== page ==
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Overseas Investors Burned By Failure Of Buyer-Funded Build-to-Rent Projects

by Paul
Overseas Investors

It’s been well-publicised that the Midlands and urban centres of northern England plus Edinburgh and Glasgow in Scotland have provided many of the best returns generated by UK-based investment properties over the past couple of years.

Much lower end prices for properties compared to London and the South East mean investment properties further north are more accessible to a wider pool of investors. Rental returns are also much higher and when healthy price growth is added into the mix, it’s not a surprise that so many buy-to-let investors have been attracted to cities such as Liverpool, Manchester and Birmingham.

The UK government’s ‘northern powerhouse’ initiative, designed to promote economic centres to rival London around Birmingham, Liverpool, Leeds and Manchester has also helped increase investor interest. Trade missions trumpeting the investment case for regions north of the M25 were dispatched around the world with an emphasis on China. Support was also provided for UK companies to attend trade fairs and investment shows, again with an emphasis on China and the booming economies and new wealth of South East Asia.

There is no argument that all of that was done with the best of intentions. However, investment properties in newly built residential developments, often in regeneration zones such as Liverpool’s dockside, were the most common investment proposal exported to foreign investors.

Most of these were in projects specifically designed for the buy-to-let market and sold off-plan. Their business model is ‘buyer funded’. The investment company buys the land, usually with a mortgage, develops the project and gets the necessary paperwork in order to start construction.

However, with traditional bank finance for the actual construction that much harder to come by post-2018, and private investors enthusiastic, it made sense to offer discounts to buyers in exchange for them putting the majority of the final purchase price upfront. That usually takes the form of a significant deposit and further instalments throughout the construction process. All-in, buyers in these off-plan projects can expect to have paid between 50% and 80% of the total sales price before their investment property has been completed.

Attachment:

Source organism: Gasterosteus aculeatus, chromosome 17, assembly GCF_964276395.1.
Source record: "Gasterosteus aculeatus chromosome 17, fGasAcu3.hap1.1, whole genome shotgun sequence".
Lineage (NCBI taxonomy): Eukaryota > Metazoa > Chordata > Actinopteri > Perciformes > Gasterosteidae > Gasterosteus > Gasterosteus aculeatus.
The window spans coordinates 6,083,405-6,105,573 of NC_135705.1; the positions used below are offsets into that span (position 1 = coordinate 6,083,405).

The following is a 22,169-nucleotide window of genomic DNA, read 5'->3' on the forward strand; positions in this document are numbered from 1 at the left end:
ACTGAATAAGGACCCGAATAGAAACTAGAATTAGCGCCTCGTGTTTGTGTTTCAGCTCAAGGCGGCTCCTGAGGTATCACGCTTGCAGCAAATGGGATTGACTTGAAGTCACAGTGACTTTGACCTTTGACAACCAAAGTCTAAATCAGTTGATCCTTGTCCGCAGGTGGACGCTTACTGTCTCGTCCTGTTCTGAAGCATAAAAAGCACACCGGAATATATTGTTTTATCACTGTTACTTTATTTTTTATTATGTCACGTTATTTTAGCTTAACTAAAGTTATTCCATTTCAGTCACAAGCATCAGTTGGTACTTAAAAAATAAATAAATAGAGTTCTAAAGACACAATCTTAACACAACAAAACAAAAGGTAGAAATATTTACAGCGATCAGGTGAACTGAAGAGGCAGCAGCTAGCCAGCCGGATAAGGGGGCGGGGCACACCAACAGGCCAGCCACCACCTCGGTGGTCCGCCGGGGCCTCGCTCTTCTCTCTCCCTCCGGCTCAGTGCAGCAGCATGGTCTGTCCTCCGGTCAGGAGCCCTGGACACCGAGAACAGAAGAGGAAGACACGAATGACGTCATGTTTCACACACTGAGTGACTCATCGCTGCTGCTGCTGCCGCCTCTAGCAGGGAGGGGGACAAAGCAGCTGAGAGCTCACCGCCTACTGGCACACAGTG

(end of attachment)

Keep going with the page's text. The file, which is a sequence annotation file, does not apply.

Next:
Unfortunately, many of these projects have now either stalled, with not enough units sold to complete construction, or have failed to even get off the ground. The ground has never been broken. Investors who have made hefty initial deposits and possibly even additional instalments, most of whom are foreign and many from China and Hong Kong, are now out of pocket.

An investigation by The Times newspaper counts at least 8 such stalled or collapsed buyer-funded property developments in Liverpool alone. The worst case to date is that of North Point Global, the company behind the Berry House residential development. Having sold numerous properties off-plan, attracting significant deposits from investors, the company entered an insolvency agreement. Early investors have been left empty-handed and having to pour more money into lawyer fees in their attempts to recover at least some of the lost money.

The Times investigation states that insolvency practitioners working to recover investor funds from failed schemes estimate that at least half a billion pounds in deposits have gone missing in projects across the north of England. It’s believed that could end up totalling as much as £1 billion.

There have also been many successful examples of such ‘buyer funded’ schemes. Elliot Lawless, founder of Elliot Group, which has delivered around 3000 properties to investors in its own schemes commented:

“When it’s overseen by suitable professional advisers, this is an excellent way to marry developer talent with investors’ funds.”

However, the scale of the damage that has been caused by bad actors in the sector means that the business model’s reputation may be damaged beyond repair. There are now understandable calls to regulate the model, something which Elliot supports.

“We would welcome a clear and manageable regulatory regime for the sector. The absence of one is what gives less scrupulous operators headroom.”

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